Seismic Data: Looking for Oil From More Angles

Photo courtesy of Apache Corp.
Seismic boats pass a platform in Apache’s Forties field in the North Sea. A 4D survey showing changes over time in and around the field led to nine wells drilled to sustain the area’s 50,000 BOEPD production rate. 

Selling new offshore seismic survey methods can be reduced to two goals: “We want more of everything at less cost.”

That maxim was offered by Andrew Long, chief scientist of geoscience and engineering, imaging, and engineering for Petroleum Geo-­Services, one of the players in this intensely ­competitive, economically depressed, technology-driven business.

While the science behind using sound waves to image underground formations is baffling to outsiders, the two avenues for doing it better are not. There  are improvements in data acquisition covering sound sources, receivers, and survey methods. And there is the mathematics and computer power needed to process and extract more information from the constantly growing amount of data gathered.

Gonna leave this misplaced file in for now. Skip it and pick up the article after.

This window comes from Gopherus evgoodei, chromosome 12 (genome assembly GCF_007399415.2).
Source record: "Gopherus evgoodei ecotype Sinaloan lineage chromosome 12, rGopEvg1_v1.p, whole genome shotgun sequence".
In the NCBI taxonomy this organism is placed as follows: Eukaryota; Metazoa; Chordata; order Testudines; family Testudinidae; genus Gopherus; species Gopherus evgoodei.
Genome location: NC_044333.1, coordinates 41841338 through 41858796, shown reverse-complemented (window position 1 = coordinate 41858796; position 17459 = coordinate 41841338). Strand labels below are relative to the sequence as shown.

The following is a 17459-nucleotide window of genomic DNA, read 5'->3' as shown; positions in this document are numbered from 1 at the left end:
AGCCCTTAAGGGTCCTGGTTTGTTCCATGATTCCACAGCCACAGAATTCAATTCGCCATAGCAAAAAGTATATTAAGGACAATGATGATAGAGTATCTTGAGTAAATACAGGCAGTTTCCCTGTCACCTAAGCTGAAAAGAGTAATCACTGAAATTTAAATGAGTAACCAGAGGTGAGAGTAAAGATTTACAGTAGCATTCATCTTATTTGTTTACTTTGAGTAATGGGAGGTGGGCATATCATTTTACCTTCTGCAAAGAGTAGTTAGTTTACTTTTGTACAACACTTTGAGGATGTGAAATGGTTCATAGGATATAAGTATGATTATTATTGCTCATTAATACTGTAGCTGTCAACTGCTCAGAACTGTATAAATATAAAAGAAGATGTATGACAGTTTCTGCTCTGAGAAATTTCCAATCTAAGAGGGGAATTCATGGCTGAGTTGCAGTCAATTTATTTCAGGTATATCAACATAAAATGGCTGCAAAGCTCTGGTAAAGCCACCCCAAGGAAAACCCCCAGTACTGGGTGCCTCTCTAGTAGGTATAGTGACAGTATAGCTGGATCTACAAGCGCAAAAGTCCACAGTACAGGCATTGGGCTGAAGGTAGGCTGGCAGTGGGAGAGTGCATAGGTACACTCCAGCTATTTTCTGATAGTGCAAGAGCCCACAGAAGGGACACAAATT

“Today, what is driving things is progress in acquisition,” said Christopher Liner, president of the Society of Exploration Geophysicists (SEG). The University of Arkansas geophysics professor said that is significant because “the really big advances in geophysics are always with acquisition.”

That upbeat assessment of the future of seismic was offered late last year as oil prices were on their way to USD 50/bbl. Prices have remained low, leading to reductions in exploration budgets so deep that even deep discounts are attracting little work.

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Seismic Data: Looking for Oil From More Angles

Stephen Rassenfoss, JPT Emerging Technology Senior Editor

18 September 2015

Volume: 67 | Issue: 10

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